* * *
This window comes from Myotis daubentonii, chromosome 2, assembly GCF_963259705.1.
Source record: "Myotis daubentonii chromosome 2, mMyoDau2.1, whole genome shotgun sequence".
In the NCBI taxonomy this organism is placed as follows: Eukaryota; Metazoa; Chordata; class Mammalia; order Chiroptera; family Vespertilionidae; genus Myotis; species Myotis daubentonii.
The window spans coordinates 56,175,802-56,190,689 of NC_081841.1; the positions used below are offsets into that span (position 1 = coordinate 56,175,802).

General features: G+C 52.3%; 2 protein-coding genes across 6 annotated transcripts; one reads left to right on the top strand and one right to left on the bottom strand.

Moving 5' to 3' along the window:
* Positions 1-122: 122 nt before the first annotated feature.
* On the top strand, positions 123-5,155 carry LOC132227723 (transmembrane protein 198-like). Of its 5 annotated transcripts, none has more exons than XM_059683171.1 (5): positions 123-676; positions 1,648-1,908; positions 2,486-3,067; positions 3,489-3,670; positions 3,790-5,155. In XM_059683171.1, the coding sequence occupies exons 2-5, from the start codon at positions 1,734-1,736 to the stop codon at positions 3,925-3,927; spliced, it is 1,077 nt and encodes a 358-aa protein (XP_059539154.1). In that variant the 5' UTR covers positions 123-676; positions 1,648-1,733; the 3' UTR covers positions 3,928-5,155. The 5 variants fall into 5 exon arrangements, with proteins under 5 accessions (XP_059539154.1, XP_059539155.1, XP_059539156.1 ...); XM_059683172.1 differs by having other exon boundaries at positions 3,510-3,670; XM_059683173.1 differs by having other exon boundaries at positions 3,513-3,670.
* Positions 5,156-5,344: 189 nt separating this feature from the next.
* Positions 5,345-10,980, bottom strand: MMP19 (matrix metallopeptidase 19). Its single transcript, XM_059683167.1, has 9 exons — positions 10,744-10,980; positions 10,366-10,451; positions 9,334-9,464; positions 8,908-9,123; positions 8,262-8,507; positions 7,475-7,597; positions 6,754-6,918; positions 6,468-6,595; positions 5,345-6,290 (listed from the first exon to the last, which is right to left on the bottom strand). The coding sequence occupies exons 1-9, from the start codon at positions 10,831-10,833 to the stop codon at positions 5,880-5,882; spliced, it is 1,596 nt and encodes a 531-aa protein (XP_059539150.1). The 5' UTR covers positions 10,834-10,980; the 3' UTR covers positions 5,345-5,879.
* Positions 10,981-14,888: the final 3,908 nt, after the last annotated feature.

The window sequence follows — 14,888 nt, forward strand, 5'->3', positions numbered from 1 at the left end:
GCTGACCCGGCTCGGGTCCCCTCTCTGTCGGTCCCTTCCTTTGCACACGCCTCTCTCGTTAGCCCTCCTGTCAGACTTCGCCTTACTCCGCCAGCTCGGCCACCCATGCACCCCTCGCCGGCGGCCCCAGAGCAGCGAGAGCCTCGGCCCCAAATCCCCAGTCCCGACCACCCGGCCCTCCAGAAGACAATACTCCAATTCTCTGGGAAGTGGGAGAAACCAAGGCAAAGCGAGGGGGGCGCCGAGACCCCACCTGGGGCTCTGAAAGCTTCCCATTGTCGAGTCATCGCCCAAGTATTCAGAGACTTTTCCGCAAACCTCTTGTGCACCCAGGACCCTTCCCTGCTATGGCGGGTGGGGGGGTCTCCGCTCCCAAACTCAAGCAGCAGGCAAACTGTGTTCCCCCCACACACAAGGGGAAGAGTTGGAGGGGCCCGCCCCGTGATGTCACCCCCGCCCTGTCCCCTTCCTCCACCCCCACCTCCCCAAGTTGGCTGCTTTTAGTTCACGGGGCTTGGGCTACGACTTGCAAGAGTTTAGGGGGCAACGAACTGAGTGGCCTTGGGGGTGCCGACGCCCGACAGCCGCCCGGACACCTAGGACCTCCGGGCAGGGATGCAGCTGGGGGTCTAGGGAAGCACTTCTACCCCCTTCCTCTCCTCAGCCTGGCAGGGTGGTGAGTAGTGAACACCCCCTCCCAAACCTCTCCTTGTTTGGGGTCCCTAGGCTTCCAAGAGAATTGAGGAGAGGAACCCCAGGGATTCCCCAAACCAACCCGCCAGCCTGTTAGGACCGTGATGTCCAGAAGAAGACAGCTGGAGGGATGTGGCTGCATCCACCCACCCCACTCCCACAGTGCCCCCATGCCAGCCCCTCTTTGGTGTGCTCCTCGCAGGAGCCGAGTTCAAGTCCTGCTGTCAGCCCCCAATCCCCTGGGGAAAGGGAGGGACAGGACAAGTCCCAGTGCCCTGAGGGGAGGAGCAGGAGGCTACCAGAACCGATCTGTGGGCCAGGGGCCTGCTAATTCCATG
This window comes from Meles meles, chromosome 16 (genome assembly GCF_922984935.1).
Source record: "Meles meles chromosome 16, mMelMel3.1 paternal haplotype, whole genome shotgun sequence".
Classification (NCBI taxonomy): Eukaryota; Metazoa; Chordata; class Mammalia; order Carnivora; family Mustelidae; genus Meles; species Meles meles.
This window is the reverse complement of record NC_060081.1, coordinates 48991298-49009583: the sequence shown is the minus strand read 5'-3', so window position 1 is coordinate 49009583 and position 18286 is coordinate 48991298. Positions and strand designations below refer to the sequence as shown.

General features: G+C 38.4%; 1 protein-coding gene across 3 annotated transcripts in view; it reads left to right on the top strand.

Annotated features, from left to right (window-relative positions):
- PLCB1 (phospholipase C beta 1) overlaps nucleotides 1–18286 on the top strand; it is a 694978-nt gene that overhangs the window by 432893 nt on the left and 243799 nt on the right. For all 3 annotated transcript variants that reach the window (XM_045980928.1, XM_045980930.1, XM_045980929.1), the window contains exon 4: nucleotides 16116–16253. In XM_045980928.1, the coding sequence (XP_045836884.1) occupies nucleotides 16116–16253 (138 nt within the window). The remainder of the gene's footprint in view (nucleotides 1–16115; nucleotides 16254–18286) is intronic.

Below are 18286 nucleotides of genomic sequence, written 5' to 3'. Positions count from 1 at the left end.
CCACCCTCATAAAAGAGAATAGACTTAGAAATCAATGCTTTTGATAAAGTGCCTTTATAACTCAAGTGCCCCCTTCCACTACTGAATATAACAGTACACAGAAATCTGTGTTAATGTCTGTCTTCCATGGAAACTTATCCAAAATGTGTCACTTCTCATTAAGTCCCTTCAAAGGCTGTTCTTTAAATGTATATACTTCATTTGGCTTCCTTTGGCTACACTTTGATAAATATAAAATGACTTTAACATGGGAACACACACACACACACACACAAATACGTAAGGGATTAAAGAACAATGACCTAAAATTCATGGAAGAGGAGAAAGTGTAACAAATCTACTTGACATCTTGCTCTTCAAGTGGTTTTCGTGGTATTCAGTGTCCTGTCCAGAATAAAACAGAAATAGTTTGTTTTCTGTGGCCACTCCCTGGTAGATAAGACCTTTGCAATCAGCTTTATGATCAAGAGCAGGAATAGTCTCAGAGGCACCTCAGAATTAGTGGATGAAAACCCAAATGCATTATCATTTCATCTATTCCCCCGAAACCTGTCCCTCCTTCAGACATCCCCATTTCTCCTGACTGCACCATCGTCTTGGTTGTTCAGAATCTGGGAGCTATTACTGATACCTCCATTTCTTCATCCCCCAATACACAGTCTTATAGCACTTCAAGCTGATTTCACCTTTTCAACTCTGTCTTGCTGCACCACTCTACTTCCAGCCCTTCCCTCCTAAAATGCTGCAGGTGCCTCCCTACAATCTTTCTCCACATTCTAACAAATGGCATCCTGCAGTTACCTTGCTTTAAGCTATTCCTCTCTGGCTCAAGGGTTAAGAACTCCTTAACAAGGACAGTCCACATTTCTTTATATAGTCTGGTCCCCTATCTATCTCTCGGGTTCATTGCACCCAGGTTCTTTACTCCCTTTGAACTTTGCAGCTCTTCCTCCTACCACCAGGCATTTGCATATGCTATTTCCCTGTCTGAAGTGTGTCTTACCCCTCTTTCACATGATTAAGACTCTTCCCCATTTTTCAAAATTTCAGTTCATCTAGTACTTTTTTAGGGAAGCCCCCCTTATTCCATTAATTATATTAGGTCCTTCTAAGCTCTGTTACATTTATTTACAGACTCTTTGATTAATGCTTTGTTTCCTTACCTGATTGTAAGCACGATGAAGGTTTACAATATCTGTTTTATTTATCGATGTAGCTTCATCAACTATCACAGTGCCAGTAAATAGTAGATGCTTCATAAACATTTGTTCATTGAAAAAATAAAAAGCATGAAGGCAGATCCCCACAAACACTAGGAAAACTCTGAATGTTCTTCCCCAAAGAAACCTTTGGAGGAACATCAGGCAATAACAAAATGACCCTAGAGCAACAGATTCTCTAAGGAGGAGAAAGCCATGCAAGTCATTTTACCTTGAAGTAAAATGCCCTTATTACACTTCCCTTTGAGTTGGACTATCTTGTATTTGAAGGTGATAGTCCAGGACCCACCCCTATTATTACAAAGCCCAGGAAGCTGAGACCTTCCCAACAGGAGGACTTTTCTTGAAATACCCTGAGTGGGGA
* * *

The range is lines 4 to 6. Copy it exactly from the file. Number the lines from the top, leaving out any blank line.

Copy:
The window spans coordinates 56,175,802-56,190,689 of NC_081841.1; the positions used below are offsets into that span (position 1 = coordinate 56,175,802).

General features: G+C 52.3%; 2 protein-coding genes across 6 annotated transcripts; one reads left to right on the top strand and one right to left on the bottom strand.

Moving 5' to 3' along the window: